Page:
Session 2010-11
Publications on the internet

Written evidence from the rail industry’s National Task Force (AWC 13)

1. Introduction

This submission is provided by the rail industry’s National Task Force (NTF)1. It is based on information provided to the second Quarmby review in mid December 2010 as updated by further reviews and analysis carried out within each constituent part of the industry.

2. Context

2.1. When considering the performance of the rail industry, it is very important to recognise that, during the recent cold spells, the weather was colder and there was more snow than for many years2.

2.2. Between the middle of November and the first week of January the UK experienced two distinct, very cold spells with widespread snowfall. December 2010 was the coldest December on record since 1890 with average maximum temperatures 4.6 degrees below average across England and Wales and average minimum temperatures 5.7 degrees below average. Where snowfields formed there were exceptionally low temperatures of around -20 degrees.

2.3. In addition to low temperatures, there were severe disruptive snowfalls badly affecting large parts of the country. Many areas had snow depths of over 20cms, with some spots exceeding 30-40cms and parts of north east England and east Scotland experiencing local depths fo 50-80cms

2.4. While the cold spells of the winter of 2009 and 2010 were of a similar magnitude, 2010 was different in that the extreme overnight minimum temperatures were more widespread, the severe cold lasted slightly longer and snowfall was more geographically widespread.

2.5. The first spell of cold weather in 2010 came much earlier than normal – in recent years the industry would still have been dealing with the quite different effects of autumn until early December. There were also considerable variations – both across the network and day to day – with the changes sometimes being sudden and rapid.

2.6. Scotland and the north of England, particularly the North East, were affected by snow and extreme cold throughout and were therefore badly disrupted. Elsewhere many other operators continued to provide good services given the circumstances. In the South East the two cold spells were each shorter than last year but more severe. Details of variations in snow fall and temperature are at Appendix 1.

2.7. The NTF was already monitoring a number of workstreams and projects that the industry had developed to deal with more severe winter weather following the cold spell during the 2009/10 winter. The key ones were aimed at addressing the following issues and are covered in more detail in this submission:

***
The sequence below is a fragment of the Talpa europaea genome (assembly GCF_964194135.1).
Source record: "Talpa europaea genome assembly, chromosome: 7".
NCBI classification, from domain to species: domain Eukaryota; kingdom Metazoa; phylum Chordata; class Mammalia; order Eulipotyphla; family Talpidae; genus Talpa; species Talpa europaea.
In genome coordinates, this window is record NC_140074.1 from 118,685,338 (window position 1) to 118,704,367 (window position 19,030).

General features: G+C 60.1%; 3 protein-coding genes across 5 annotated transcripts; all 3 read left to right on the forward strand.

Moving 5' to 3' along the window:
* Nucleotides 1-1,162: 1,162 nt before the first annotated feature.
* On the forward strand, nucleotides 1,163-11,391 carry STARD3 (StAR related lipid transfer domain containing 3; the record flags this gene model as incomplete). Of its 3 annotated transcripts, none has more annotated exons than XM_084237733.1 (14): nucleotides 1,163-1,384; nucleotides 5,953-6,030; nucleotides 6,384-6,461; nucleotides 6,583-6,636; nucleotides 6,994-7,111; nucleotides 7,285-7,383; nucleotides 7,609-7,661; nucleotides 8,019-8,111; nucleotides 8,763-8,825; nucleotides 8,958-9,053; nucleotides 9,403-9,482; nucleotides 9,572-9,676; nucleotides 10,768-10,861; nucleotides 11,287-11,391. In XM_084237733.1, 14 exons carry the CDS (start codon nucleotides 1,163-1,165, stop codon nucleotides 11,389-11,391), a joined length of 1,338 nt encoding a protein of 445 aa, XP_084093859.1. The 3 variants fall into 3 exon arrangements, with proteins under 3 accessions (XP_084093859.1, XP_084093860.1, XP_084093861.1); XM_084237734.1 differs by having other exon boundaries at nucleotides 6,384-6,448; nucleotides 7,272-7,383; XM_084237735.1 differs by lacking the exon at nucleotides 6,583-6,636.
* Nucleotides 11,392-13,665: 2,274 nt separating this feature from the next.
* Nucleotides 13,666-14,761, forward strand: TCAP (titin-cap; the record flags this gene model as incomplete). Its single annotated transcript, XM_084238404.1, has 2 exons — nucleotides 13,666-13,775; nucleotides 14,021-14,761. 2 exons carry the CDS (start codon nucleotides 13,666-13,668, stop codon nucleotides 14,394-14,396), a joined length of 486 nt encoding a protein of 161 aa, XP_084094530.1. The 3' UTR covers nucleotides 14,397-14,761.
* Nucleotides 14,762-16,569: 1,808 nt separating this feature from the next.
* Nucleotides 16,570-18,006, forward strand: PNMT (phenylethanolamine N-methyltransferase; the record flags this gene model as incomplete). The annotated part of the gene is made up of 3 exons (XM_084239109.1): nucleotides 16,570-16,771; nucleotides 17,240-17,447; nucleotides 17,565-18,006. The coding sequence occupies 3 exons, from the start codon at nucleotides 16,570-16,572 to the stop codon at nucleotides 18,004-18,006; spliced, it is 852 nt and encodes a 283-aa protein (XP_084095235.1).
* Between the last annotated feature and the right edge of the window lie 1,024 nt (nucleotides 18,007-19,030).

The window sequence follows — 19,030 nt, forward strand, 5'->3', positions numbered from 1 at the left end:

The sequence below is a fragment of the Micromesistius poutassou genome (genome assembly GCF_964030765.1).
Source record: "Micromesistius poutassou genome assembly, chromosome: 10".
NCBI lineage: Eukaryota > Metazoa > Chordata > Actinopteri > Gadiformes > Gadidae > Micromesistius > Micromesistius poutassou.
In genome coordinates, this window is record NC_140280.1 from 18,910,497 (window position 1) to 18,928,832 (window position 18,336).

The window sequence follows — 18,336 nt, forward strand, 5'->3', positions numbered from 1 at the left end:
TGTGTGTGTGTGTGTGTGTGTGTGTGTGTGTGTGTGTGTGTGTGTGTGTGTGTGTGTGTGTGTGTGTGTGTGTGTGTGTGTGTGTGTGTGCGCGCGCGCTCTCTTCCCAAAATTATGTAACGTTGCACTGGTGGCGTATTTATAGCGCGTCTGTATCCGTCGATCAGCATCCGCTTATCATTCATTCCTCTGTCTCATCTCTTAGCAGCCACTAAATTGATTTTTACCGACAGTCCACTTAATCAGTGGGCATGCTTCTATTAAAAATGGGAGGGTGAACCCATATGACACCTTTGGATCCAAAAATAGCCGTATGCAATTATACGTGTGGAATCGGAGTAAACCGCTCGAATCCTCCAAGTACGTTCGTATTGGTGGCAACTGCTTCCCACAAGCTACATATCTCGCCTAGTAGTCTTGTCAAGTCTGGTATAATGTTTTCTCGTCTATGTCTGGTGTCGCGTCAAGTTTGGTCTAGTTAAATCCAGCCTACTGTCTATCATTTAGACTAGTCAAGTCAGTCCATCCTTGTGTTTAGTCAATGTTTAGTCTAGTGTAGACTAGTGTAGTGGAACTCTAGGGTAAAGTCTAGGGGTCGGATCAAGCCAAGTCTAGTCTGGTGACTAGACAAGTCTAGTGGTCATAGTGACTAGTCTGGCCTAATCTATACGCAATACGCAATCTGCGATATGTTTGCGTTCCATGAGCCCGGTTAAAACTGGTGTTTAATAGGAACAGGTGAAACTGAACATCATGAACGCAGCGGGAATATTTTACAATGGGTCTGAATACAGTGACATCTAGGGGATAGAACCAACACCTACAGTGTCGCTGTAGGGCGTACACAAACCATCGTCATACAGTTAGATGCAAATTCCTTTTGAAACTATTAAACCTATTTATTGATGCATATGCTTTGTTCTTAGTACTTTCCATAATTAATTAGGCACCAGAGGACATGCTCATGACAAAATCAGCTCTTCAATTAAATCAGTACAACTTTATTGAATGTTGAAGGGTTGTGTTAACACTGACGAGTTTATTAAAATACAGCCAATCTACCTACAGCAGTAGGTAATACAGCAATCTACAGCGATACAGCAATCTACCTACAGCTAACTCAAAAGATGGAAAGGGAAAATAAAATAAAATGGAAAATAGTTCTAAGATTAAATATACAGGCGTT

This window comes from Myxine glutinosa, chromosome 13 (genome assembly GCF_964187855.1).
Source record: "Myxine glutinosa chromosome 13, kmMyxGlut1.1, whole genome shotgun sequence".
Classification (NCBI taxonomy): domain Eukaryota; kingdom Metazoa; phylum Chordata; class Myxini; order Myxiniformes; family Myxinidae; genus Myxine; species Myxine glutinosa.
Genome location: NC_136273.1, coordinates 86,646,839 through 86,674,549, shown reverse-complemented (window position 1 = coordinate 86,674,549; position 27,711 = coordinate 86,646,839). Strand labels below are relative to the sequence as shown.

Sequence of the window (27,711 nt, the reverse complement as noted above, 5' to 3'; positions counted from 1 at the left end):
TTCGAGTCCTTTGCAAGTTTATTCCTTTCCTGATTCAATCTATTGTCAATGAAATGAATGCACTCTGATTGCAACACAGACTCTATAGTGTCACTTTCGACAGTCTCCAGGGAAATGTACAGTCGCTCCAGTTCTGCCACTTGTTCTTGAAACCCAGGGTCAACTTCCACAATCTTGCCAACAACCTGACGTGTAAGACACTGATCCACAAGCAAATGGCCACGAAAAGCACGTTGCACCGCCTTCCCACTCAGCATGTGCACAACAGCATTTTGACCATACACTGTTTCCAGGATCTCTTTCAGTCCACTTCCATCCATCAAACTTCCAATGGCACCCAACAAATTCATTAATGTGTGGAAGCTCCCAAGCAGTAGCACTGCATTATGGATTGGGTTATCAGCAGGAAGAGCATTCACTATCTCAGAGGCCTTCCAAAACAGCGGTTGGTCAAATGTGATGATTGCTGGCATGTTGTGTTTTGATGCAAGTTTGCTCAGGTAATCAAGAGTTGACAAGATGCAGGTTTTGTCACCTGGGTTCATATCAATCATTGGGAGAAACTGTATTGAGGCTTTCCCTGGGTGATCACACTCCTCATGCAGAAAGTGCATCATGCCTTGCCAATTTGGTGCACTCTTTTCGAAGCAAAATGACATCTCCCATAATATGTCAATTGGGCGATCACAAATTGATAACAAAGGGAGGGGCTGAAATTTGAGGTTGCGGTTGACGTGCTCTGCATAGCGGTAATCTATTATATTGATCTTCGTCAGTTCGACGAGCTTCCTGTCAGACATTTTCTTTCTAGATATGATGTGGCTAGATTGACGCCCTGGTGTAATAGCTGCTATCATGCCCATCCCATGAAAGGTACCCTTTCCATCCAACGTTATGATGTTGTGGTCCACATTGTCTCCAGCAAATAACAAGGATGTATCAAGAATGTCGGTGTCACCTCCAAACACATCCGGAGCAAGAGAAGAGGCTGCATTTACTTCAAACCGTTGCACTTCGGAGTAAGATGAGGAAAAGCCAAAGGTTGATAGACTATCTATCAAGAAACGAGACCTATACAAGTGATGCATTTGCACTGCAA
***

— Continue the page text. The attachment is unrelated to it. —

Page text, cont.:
· Improving the performance of the direct current (DC) network and rolling stock in the South East

· Developing contingency timetables when either infrastructure or rolling stock is unavailable

· Providing more accurate and timely information to passengers.

3. Managing the risks of seasonal and other unusual events

3.1. Over many years the industry has developed and refined standard processes for dealing with variations to normal planned services, whether they are network wide or local. The industry has also established seasonal planning arrangements that consider winter performance and preparation in particular. As the infrastructure controller, Network Rail plays a central, co-ordinating role for these issues within the industry with train operating companies (TOCs and FOCs) as active partners. Amendments to train plans / timetables are generally proposed by operators, coordinated by Network Rail and implemented through the industry’s joint Route Controls.

3.2. For mitigating the effect of winter weather these measures include:

· An annual seasonal weather conference held in September and attended by up to 180 key staff from within and outside the rail industry. This draws on a wide range of experience from the UK and abroad and is led by Network Rail.

· Preparing key route strategies for each Network Rail route and contingency timetables for specific train operators. These are based on a range of structured scenarios that anticipate short term reductions in infrastructure availability and/or the provision of rolling stock and staff. This is led jointly by Network Rail at a route level and each operator, for their own services.